Steps to Take if You’re The Victim of a Data Breach

Anyone can be a victim of data breach. Even some of the popular organizations have suffered from data breaches, which compromised millions of payment-card numbers and accounts. If you are one of those who have information that could be exposed in a data breach, there are ways on how to minimize of being an identity victim theft.

  1. Know What Was Stolen

You will need to pin down exactly what type of information was lost in data breach. Get a copy of your credit report first. Here’s a list of the best credit report sites. Sensitive information could fall into general categories such as:

  • Least Sensitive – Street addresses and names. These information was a bit harmless when this was printed in your phonebook. At present, a name typed into the search engine may yield data beneficial to online marketers as well as nosy neighbors, yet probably not enough to cause severe trouble.
  • More Sensitive – Dates of birth, credit card account numbers, and email addresses. Stolen email addresses could result to increased spam and stolen credit cards may result to fraudulent charges, yet cardholders are generally protected from the liability. Dates of birth are useless, yet once these are combined with a name, it can be more valuable than addresses due to the reason that these never change and often used for verifying identity.
  • Most Sensitive – SSN or SIN in Canada, financial-account numbers, online account passwords, and payment card security passcodes are the most sensitive information. Online account passwords, once combined with email addresses, may be used when hijacking online accounts. Card security codes allow a thief use stolen card numbers for telephone and online shopping. Bank account numbers, on contrary, can allow thieves to monitor your financial transactions and may move money into any accounts.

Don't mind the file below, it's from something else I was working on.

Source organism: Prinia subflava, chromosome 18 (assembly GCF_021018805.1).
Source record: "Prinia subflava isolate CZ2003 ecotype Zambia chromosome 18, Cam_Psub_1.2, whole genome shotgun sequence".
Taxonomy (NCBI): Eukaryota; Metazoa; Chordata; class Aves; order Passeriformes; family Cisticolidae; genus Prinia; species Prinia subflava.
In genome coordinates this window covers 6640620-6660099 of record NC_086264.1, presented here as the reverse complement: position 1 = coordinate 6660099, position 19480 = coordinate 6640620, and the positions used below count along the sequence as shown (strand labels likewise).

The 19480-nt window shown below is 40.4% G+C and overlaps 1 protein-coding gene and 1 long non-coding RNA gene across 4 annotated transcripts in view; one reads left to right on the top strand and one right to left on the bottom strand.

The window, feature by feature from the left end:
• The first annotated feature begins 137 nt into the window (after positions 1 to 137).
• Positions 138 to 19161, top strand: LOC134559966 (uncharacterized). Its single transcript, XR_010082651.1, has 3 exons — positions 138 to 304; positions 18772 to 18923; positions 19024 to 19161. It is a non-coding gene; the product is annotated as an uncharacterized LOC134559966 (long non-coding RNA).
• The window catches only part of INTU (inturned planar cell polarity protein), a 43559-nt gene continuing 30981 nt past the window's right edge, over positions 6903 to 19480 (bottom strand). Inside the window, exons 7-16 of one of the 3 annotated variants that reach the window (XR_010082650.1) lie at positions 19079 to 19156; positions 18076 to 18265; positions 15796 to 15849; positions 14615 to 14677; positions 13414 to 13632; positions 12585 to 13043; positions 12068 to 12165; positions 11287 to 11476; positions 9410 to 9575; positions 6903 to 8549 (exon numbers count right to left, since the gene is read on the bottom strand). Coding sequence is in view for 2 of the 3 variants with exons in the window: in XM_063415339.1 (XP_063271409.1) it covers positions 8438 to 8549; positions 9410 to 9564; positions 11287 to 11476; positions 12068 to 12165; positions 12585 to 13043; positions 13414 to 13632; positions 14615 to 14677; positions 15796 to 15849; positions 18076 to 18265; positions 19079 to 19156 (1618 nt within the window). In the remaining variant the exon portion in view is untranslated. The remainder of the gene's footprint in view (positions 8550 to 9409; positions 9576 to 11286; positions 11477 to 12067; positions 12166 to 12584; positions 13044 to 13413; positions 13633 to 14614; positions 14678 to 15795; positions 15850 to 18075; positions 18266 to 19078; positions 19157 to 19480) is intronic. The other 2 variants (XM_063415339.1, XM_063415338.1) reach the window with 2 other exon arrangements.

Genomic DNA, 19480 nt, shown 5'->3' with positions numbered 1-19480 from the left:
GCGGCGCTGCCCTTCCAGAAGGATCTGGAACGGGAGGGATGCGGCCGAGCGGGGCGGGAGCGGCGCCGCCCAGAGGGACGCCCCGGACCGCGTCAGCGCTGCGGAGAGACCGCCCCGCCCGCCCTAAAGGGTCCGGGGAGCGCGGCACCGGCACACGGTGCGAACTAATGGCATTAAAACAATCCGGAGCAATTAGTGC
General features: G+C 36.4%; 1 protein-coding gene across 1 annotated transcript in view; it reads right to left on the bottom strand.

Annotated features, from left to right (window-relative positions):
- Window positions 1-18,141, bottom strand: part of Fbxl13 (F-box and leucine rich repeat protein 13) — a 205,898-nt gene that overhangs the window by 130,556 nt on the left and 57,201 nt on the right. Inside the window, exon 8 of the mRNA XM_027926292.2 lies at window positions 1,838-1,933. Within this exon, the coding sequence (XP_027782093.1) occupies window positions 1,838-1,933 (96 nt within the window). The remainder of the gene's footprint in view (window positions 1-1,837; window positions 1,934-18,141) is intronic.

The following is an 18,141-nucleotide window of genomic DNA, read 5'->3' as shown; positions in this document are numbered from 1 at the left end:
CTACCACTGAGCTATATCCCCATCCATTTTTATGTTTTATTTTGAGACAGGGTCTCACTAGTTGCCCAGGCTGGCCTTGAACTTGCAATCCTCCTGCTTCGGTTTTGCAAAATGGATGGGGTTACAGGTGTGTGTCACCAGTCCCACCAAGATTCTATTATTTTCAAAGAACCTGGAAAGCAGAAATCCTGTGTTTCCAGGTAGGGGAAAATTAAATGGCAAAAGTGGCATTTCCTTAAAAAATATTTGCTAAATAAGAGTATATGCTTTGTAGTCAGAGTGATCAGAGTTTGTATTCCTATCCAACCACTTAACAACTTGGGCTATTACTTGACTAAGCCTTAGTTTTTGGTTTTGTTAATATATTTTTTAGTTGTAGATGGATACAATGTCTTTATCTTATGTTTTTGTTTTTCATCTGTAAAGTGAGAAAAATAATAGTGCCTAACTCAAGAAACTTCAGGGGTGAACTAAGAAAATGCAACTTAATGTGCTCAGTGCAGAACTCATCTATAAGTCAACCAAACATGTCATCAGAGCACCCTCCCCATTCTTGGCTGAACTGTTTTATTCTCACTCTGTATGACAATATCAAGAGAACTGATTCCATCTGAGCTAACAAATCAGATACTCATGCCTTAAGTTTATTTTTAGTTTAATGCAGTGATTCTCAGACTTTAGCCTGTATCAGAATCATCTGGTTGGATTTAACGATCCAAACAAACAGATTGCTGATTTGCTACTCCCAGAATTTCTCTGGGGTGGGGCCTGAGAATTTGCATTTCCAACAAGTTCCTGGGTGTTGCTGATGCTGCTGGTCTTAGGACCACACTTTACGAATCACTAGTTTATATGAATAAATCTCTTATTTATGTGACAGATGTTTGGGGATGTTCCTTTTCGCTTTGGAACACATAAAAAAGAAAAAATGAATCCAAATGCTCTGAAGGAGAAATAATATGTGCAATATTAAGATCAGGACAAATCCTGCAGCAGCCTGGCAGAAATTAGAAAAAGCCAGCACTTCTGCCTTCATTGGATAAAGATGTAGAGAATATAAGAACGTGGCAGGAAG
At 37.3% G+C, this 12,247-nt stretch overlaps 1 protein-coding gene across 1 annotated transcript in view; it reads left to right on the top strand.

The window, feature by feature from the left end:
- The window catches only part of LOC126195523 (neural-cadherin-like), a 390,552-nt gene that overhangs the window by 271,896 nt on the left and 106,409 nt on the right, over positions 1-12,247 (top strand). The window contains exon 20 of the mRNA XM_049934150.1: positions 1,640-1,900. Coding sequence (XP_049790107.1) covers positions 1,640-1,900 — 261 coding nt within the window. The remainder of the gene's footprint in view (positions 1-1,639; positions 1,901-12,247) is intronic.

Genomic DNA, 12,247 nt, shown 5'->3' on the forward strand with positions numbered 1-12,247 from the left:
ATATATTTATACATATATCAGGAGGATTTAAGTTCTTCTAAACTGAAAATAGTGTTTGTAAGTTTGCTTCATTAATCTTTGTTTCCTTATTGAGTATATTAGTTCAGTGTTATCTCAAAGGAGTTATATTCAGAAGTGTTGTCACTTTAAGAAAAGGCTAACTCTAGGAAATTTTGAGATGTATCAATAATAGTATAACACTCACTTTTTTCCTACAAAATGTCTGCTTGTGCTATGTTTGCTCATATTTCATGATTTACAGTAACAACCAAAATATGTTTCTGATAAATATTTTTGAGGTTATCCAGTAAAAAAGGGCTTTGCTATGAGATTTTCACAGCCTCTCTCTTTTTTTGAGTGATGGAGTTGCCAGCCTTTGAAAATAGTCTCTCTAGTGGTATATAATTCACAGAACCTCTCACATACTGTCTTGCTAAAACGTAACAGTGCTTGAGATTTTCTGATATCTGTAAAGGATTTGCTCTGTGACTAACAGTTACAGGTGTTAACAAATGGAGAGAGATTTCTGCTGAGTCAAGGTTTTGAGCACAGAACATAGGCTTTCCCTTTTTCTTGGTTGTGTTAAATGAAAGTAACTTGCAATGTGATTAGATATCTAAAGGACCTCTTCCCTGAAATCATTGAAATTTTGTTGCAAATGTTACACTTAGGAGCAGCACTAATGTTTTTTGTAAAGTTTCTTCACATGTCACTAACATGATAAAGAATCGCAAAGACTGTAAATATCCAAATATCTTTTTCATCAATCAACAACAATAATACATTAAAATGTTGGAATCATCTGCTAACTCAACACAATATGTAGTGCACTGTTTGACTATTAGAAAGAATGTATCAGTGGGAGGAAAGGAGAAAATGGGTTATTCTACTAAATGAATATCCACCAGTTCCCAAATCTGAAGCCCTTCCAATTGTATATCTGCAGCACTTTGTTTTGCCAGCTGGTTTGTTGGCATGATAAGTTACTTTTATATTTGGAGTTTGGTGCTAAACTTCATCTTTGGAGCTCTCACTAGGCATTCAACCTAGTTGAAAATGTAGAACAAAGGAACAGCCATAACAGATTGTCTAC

2. Change Affected Passwords

If online accounts have been compromised, changing passwords right away is important. If you use same passwords for other accounts, change them and make new yet strong passwords for every account. Do not reuse passwords for your second account. In this way, you will be able to limit the damage next time data breach hits and you will not have to undergo this process again.

If online companies offer 2-factor authentication for protecting accounts, take advantage of it. Through this, thieves who attempt to lot into online accounts can’t get in, even using the right passwords, unless they have numeric codes that company texts to legit cellphone of the user. If remembering and creating all new passwords is hard, utilize a password manager to do the job for you. Through a password manager, you will need to remember one password and this software will take good care of the rest. But, the downside is that once the master password was compromised, all your accounts will be compromised too.

Contacting financial institutions and credit-reporting bureaus can also be a good idea. In this way, you will be able to cancel your stolen card and get new one right away. They can also freeze your account so that thieves won’t be able to get your money or use your credit card to make transactions or purchases.

With the increase if major retail data breaches over the past several years, now is the time to put an identity theft & data breach protection plan into place.  Stay informed and get alerts if your information is part of a data breach.  Don’t wait for the retailers to contact you.  By then, the damage could already be out of control.